I am a Ph.D. student in the Computer Security and Privacy Lab at the Paul G. Allen School of Computer Science at the University of Washington where I am advised by Yoshi Kohno and work closely with Earlence Fernandes.
While I am fascinated by a variety of security and privacy problems, I focus on the intersection of security and machine learning. In particular, I seek to understand how and whether adversarial examples pose a real threat to deployed systems. My research so far has shown that popular computer vision deep learning models are vulnerable to physical attacks with stickers that do not require digital access to the system. Some of that work has been covered by Wired, Ars Technica, IEEE Spectrum, and others.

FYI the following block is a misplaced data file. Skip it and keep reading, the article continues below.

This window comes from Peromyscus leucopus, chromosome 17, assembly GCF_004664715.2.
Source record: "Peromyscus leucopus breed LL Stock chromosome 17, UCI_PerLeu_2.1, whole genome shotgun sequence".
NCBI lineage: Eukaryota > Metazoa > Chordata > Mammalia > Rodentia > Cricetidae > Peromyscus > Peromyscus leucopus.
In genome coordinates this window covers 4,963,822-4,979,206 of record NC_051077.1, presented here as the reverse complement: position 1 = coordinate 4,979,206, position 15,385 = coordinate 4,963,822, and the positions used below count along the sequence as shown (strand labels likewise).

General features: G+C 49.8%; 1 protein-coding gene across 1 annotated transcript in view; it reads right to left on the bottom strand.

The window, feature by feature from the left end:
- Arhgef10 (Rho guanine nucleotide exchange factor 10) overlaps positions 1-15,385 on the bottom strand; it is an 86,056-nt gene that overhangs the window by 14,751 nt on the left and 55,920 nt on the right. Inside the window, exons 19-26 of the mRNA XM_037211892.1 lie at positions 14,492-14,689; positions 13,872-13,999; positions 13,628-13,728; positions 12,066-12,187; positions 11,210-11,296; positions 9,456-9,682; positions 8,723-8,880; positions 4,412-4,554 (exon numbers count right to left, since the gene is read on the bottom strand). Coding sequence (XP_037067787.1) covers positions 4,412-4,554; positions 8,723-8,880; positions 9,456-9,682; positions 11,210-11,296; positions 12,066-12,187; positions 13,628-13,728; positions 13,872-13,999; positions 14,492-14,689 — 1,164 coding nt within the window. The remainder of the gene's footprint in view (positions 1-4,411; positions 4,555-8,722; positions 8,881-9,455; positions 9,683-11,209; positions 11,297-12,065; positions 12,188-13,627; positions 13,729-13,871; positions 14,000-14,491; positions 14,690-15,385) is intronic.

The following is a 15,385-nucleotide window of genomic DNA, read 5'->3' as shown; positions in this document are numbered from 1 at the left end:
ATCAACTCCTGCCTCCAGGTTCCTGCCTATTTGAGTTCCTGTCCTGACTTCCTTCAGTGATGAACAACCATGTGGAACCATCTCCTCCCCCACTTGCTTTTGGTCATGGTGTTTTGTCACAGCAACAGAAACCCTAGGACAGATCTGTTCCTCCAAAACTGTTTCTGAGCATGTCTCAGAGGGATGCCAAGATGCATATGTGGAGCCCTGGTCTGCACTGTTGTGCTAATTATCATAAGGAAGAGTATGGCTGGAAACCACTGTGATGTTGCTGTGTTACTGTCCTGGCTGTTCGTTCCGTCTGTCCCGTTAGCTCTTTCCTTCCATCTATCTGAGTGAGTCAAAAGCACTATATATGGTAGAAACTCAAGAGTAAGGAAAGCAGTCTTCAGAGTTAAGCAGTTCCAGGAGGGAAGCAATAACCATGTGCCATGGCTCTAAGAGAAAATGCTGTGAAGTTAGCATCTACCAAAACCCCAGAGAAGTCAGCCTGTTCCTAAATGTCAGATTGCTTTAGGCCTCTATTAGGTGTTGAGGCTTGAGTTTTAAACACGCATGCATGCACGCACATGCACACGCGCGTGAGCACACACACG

I also take an active interest in the broader implications of this new adversarial capability. As a member of the Tech Policy Lab, I have co-authored a paper on the legal and policy consequences of tricking an automated system without compromising any traditional security mechanisms. I also enjoy participating in law and policy discussions around technology beyond their connections to my work. That is why I attend the lab's weekly meetings with scholars from different academic departments where we talk about the latest news around tech policy.
Before becoming a graduate student at UW, I completed a Bachelor of Science degree in Computer Science with a minor in Mathematics at Lafayette College in the beautiful city of Easton, Pennsylvania.